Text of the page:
I thought that was pretty funny and still do. Ha. But I have always been on the corny side.

Upon reading about the Cash place being for sale a week or so back, I connected with the property's listing agent, Stan Peacock of Crye-Leike Realtors in Hendersonville, and asked if he might guide me on a short tour of the plot of land that Johnny called home sweet home. He kindly agreed.

The 13,880-square-foot house on Old Hickory Lake had been sold in 2006 to singer Barry Gibb of Bee Gees fame, and he and his wife were in the process of having it restored when a fire consumed the house, leaving nothing but the stone foundation, some charred timbers and a lot of rock walls.

Gibb originally intended to rebuild but instead elected to sell it in 2014 for $2 million or so to Texan James Gresham, who has now made the estate available for some lucky, well-heeled Cash fan that must be ready to walk the line.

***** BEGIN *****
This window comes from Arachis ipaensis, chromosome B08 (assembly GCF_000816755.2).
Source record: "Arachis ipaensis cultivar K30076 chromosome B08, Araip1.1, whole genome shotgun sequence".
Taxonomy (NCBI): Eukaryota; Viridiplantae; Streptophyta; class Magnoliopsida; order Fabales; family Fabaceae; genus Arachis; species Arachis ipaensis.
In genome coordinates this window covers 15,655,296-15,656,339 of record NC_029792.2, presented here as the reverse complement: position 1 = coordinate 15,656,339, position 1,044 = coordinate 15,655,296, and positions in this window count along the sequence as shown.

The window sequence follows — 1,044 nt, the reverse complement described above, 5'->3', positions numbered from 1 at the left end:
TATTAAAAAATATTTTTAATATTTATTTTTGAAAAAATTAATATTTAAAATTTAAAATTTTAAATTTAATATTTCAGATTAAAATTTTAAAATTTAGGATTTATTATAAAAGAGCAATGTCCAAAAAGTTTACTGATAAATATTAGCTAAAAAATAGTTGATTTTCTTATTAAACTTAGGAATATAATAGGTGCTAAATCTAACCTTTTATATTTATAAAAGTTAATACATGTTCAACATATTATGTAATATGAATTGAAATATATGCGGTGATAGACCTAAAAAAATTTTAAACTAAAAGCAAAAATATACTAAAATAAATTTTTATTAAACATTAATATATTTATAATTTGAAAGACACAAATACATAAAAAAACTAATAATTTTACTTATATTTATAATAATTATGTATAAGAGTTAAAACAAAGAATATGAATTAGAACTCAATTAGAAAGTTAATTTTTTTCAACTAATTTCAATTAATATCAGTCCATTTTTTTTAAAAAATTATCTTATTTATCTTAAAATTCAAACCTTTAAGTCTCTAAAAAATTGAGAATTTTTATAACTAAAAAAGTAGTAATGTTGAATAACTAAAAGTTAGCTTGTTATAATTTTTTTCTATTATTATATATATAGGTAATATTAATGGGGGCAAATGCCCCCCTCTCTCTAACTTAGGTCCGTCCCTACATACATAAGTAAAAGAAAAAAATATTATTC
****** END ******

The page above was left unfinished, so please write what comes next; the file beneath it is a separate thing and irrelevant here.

The guardhouse, a garage, swimming pool, tennis court, covered boat dock and a lot of wrought-iron and stonework still stand on the 4½-acre property at 200 Caudill Drive. It also holds an apartment with a bedroom, studio, small kitchen and bathroom that Gresham created from what had served as June's wardrobe/dressing room.

Gresham described himself to the Wall Street Journal as a "huge fan" of Mr. Cash. He has not put a price on the property but told the Journal, "In my mind it would be some person [who] is a huge Johnny Cash fan."

"This place would make the ultimate Christmas gift for the person that can afford it," hinted realtor Peacock.

Helicoptered in, but nobody was home

As we amble among the ruins of massive rock walls and charred timbers, he shares a bit of history touching upon the parties that were held for such guests as Bob Dylan, Billy Graham and Ronald Reagan, and about the day an unknown, struggling tunesmith named Kristofferson landed a helicopter on the premises hoping to get Mr. Cash to listen to his songs. (Mr. Cash was not home at the time.)